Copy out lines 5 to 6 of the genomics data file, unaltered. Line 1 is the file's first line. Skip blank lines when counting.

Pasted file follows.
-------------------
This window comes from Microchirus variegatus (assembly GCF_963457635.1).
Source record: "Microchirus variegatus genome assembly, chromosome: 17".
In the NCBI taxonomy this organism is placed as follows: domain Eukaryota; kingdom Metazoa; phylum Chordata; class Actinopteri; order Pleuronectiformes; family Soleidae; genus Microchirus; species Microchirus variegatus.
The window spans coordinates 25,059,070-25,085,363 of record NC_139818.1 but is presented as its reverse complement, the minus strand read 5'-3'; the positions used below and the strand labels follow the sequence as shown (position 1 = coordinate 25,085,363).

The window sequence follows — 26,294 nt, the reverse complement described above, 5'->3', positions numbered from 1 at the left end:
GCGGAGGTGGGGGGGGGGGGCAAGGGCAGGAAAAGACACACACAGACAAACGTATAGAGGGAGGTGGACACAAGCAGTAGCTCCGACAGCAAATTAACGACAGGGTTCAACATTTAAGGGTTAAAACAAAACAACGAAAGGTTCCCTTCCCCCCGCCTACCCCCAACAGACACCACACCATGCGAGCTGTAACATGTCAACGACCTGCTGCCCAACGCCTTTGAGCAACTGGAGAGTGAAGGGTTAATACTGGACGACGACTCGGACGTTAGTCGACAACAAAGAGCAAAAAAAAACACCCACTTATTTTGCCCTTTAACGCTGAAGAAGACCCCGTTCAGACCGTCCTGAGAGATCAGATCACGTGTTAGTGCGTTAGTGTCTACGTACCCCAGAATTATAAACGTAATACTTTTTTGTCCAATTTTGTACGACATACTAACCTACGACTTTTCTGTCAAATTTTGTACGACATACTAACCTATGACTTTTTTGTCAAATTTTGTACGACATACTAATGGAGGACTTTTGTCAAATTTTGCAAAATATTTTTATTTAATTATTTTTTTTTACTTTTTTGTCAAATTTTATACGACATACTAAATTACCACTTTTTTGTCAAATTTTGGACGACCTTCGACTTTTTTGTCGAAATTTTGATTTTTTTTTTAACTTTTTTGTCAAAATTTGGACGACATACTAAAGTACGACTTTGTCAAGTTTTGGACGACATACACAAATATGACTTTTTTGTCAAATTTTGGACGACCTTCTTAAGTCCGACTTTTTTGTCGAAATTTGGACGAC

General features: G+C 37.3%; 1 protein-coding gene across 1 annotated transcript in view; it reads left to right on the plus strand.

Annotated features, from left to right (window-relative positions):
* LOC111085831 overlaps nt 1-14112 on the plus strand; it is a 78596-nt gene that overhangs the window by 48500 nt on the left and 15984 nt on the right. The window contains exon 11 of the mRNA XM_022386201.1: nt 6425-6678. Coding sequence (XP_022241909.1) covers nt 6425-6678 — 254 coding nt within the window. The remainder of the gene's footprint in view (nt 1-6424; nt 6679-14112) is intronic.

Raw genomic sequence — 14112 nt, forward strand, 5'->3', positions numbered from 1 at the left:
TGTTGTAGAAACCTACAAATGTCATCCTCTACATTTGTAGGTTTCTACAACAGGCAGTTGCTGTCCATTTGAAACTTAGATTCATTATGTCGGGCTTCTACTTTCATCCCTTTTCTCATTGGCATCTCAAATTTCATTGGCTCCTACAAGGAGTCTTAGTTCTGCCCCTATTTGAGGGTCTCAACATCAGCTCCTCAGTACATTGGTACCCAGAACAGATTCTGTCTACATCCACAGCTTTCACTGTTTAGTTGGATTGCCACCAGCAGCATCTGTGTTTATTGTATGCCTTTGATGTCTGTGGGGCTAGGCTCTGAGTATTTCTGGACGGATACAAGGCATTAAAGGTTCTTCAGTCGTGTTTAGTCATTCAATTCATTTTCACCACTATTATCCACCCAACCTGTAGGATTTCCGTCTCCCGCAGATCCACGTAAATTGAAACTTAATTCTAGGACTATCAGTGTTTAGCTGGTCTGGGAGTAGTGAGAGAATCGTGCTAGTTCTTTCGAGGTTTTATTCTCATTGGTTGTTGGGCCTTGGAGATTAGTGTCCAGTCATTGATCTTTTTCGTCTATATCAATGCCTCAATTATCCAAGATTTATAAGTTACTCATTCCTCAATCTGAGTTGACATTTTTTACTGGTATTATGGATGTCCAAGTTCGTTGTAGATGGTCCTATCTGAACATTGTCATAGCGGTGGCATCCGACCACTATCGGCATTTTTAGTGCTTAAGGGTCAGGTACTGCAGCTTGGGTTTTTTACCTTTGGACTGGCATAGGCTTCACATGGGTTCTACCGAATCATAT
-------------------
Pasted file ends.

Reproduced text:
The window sequence follows — 26,294 nt, the reverse complement described above, 5'->3', positions numbered from 1 at the left end:
GCGGAGGTGGGGGGGGGGGGCAAGGGCAGGAAAAGACACACACAGACAAACGTATAGAGGGAGGTGGACACAAGCAGTAGCTCCGACAGCAAATTAACGACAGGGTTCAACATTTAAGGGTTAAAACAAAACAACGAAAGGTTCCCTTCCCCCCGCCTACCCCCAACAGACACCACACCATGCGAGCTGTAACATGTCAACGACCTGCTGCCCAACGCCTTTGAGCAACTGGAGAGTGAAGGGTTAATACTGGACGACGACTCGGACGTTAGTCGACAACAAAGAGCAAAAAAAAACACCCACTTATTTTGCCCTTTAACGCTGAAGAAGACCCCGTTCAGACCGTCCTGAGAGATCAGATCACGTGTTAGTGCGTTAGTGTCTACGTACCCCAGAATTATAAACGTAATACTTTTTTGTCCAATTTTGTACGACATACTAACCTACGACTTTTCTGTCAAATTTTGTACGACATACTAACCTATGACTTTTTTGTCAAATTTTGTACGACATACTAATGGAGGACTTTTGTCAAATTTTGCAAAATATTTTTATTTAATTATTTTTTTTTACTTTTTTGTCAAATTTTATACGACATACTAAATTACCACTTTTTTGTCAAATTTTGGACGACCTTCGACTTTTTTGTCGAAATTTTGATTTTTTTTTTAACTTTTTTGTCAAAATTTGGACGACATACTAAAGTACGACTTTGTCAAGTTTTGGACGACATACACAAATATGACTTTTTTGTCAAATTTTGGACGACCTTCTTAAGTCCGACTTTTTTGTCGAAATTTGGACGAC